I also believe that sometimes there is such a thing as a placebo effect. You can make people feel better sometimes just because they took a pill. An enormous number of people actually respond to pain medication in part due to the placebo effect, so I can imagine situations where a doctor might say, "I don't want to give you a dangerous drug. Let's see if this helps your chronic pain or your complaint about feeling anxious," and then give a placebo and see if it goes away. 

What becomes ethically challenging about that behavior is whether you then debrief the patient later. And I think you have to. I think you have to say, "I gave you a placebo. It did help and you did feel better. Maybe that's the placebo effect, but I don't think you have an underlying disease and there isn't something here to treat." You don't want to leave the patient feeling that they have a pill and there is a real disease if they are responding to the placebo. Part of placebo use, if you are going to do it, is debriefing the patient or coming clean later about what is going on and what was done. They might get angry and say that you deceived them or tricked them. You may say, "No, I just wanted to see whether there was a placebo effect. It is real, and I wanted to see if you responded to it, because that is part of what I need to know in order to treat you better."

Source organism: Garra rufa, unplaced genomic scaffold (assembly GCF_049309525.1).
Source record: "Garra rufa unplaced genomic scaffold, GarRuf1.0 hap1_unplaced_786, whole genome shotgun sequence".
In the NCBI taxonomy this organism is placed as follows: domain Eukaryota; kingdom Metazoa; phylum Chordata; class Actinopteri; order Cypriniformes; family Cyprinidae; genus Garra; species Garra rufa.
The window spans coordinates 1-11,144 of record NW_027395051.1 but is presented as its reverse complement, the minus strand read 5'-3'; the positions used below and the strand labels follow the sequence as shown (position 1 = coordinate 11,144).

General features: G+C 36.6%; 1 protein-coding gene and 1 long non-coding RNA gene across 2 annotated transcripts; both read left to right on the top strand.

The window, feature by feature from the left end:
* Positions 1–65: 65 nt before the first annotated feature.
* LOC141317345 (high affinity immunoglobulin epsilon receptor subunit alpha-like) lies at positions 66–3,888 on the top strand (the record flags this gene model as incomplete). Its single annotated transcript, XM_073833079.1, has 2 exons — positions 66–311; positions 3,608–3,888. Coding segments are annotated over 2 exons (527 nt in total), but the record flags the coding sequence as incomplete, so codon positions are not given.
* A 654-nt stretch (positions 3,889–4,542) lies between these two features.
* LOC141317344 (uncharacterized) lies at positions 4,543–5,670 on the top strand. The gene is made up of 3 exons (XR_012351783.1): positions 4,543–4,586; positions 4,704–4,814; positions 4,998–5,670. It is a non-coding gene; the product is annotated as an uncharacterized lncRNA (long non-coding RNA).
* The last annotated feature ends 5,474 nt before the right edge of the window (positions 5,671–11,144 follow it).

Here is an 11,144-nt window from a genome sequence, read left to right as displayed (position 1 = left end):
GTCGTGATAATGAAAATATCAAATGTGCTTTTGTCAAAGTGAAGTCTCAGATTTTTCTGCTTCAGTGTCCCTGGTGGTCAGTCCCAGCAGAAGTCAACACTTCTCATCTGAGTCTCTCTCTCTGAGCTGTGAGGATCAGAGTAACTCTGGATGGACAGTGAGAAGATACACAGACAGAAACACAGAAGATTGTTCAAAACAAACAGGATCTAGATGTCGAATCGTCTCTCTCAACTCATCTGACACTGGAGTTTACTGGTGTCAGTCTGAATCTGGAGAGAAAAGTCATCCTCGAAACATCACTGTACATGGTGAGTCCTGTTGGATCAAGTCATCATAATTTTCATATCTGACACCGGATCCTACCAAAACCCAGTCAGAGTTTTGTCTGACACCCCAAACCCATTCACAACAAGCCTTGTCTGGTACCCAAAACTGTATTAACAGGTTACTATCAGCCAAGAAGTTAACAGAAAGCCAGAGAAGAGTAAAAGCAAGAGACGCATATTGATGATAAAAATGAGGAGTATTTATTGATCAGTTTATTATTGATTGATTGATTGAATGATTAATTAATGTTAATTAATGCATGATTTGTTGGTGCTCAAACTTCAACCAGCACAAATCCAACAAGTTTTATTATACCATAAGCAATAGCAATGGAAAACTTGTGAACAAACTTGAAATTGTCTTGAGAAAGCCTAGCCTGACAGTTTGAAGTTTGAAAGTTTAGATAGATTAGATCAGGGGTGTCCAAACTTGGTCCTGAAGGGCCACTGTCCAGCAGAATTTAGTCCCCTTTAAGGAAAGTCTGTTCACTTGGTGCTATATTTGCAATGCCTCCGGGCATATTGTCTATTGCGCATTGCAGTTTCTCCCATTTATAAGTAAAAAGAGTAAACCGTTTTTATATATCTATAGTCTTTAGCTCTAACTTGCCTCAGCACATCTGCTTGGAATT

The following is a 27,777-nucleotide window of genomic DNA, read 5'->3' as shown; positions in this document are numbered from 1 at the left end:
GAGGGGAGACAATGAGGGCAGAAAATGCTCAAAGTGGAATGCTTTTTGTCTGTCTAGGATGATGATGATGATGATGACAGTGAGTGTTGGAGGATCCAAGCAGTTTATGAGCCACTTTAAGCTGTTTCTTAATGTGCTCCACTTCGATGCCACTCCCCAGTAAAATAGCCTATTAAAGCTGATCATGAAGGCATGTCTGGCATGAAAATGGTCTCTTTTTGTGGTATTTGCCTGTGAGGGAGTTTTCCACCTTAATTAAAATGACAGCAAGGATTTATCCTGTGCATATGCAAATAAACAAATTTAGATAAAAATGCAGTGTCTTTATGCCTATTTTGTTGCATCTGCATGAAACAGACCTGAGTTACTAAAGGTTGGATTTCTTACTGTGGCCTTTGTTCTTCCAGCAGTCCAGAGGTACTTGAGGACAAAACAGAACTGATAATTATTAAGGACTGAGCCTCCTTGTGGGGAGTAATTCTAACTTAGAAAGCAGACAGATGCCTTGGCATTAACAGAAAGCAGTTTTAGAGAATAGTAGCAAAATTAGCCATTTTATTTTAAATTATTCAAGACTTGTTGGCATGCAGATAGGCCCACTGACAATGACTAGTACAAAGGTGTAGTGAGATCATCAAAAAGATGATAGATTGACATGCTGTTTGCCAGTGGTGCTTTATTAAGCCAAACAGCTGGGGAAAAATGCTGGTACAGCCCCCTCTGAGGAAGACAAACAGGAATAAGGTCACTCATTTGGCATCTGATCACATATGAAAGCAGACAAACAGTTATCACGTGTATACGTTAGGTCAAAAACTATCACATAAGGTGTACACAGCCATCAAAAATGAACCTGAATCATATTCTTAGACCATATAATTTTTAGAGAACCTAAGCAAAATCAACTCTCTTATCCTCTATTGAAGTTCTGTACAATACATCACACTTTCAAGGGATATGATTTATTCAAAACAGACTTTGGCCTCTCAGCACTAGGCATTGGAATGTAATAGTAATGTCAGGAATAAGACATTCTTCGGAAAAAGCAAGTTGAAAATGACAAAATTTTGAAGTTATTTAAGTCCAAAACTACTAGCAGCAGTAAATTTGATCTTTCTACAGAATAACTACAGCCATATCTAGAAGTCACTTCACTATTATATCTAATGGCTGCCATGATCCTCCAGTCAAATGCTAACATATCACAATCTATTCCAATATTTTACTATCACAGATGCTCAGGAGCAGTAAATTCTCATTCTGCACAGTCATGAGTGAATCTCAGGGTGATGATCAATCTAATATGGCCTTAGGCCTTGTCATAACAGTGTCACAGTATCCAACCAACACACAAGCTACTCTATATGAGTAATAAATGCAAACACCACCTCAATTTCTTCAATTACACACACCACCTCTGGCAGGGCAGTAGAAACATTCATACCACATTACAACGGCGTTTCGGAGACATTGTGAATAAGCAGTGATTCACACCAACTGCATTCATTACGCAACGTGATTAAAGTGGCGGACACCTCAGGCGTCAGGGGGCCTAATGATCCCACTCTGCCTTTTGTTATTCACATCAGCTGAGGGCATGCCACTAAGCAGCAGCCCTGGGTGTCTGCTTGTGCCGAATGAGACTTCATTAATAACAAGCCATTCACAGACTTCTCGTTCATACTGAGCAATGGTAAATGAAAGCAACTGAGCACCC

In general, I don't think placebo should be off-limits. What I think is off-limits is not telling the truth in the long run to your patient. If you are going to try placebo approaches with particular patients, I think you should have a strategy for debriefing them and for letting them know what was done, so that trust can still be maintained between you and your patient. 

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20. Essays from the NEJM